With 14 percent of the nation’s students and 20 percent of low-income students in California, the state’s educational performance has implications for the entire country. That’s why I was excited about what I saw recently at Porterville Unified School District, a predominantly poor and Latino district in Tulare County that is using a comprehensive educational approach called “Linked Learning” to increase graduation and college-going rates.
The timing couldn’t be more appropriate as California – and 40 other states – continue to implement the Common Core standards, a set of academic guidelines designed to provide all students with the essential elements to succeed in a 21st-century global economy, including critical thinking and problem solving, collaboration, effective communication and self-directed learning.
I saw these critical ingredients at Porterville’s Monache and Harmony Magnet High Schools on a visit with U.S. Assistant Secretary for Elementary and Secondary Education Deb Delisle and other federal and local policymakers. While some schools are geared toward getting students ready for either college or a career, the Linked Learning approach prepares students to succeed in both.
Linked Learning students choose classes based on topics that interest them, such as health care, performing arts and engineering. These pathways are grounded in four core components: rigorous academics, career-based classroom learning, learning in workplaces and personalized support.
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Linked Learning courses challenge students to apply what they learn at school during internships and job shadowing. In Porterville, we heard local business leaders say that Linked Learning students are better prepared for work than their peers.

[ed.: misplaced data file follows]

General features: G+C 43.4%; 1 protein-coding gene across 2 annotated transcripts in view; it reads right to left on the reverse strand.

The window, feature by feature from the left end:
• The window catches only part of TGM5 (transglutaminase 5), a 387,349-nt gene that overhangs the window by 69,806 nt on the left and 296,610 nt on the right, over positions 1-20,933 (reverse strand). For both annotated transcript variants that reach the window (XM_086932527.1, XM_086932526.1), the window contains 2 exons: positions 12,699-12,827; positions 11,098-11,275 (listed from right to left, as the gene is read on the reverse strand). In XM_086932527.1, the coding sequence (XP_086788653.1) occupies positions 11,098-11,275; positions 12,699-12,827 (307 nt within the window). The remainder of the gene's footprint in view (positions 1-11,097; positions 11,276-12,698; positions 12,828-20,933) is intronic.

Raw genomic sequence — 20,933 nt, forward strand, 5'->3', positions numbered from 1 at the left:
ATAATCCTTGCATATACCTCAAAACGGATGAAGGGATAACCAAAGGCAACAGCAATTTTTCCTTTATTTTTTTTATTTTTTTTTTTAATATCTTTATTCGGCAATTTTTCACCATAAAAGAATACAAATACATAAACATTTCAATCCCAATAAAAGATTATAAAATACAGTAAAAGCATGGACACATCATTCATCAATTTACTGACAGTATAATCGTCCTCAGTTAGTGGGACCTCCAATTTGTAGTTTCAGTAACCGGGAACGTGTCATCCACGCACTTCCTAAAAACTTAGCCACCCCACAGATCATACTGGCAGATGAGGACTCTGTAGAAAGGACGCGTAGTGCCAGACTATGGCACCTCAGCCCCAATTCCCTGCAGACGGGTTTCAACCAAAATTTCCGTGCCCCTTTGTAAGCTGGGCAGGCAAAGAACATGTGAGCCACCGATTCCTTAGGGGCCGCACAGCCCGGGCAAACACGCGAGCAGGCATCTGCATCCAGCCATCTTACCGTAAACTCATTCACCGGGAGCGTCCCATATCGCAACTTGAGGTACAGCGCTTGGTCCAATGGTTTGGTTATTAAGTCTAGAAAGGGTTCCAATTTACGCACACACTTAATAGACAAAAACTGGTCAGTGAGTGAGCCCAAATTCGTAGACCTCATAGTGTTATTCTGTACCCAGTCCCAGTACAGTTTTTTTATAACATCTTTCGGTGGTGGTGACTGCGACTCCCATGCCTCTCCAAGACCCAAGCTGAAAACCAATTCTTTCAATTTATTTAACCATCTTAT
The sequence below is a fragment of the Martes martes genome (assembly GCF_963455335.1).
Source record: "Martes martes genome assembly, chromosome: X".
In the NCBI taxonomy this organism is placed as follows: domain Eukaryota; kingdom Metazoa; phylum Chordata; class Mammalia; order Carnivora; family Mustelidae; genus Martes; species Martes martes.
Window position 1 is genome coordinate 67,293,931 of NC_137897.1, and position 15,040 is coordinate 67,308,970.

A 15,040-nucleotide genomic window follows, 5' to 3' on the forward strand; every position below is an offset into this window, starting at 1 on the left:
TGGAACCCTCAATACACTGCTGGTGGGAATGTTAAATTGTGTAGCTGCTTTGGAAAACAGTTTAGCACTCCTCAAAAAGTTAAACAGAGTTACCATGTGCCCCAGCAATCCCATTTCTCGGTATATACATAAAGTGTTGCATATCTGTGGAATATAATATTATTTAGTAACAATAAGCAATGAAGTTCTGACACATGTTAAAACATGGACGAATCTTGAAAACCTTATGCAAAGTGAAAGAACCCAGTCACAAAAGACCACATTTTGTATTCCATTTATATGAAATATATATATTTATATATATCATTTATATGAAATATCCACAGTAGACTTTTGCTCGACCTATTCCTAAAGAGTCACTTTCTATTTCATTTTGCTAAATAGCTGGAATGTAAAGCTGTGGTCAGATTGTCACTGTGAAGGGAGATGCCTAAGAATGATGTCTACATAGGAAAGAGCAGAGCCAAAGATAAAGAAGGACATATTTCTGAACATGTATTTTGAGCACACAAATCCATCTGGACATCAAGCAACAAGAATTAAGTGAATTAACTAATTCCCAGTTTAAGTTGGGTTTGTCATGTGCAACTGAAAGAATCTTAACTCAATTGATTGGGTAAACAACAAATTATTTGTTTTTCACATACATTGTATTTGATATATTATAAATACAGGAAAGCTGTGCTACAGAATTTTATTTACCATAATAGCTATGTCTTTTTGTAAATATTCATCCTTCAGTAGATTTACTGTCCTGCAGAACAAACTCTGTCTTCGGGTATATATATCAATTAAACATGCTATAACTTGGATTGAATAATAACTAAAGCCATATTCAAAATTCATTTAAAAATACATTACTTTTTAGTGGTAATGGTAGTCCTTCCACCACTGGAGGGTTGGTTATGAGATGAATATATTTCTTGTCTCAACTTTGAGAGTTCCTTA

The results are convincing. Compared to their peers, Linked Learning students across California are 9 percentage points more likely to be on track at the end of 10th grade to complete the requirements for admission to California’s public university systems. Linked Learning students are also 9 percentage points more likely to enroll in two- or four-year colleges.
For these reasons and others, California has invested heavily in Linked Learning, making it a leader and a pioneer of innovation. More than 30 Linked Learning pathways are aligned with California’s 15 major industry areas. And through the Legislature’s leadership, California has committed $500 million to expand Linked Learning.
Since the 2009 launch of nine pilot districts, Linked Learning results show promising signs. For instance, Sacramento City Unified School District has worked hard to develop strong advocates for Linked Learning and has set a goal of having a 50 percent Linked Learning enrollment among high school students by 2015.
Collectively, the nine pilot districts serve more than 315,000 of the roughly 2 million high school students in California public schools. More than three-quarters of these students are non-white and over half are disadvantaged.
Imagine the impact on low-income communities nationwide if every class of high school seniors graduated equipped to excel in college or ready to start a career. Through Linked Learning, California is helping to lay that foundation for its students. The rest of the nation should take notice.
Bob Wise is president of the Alliance for Excellent Education and former governor of West Virginia.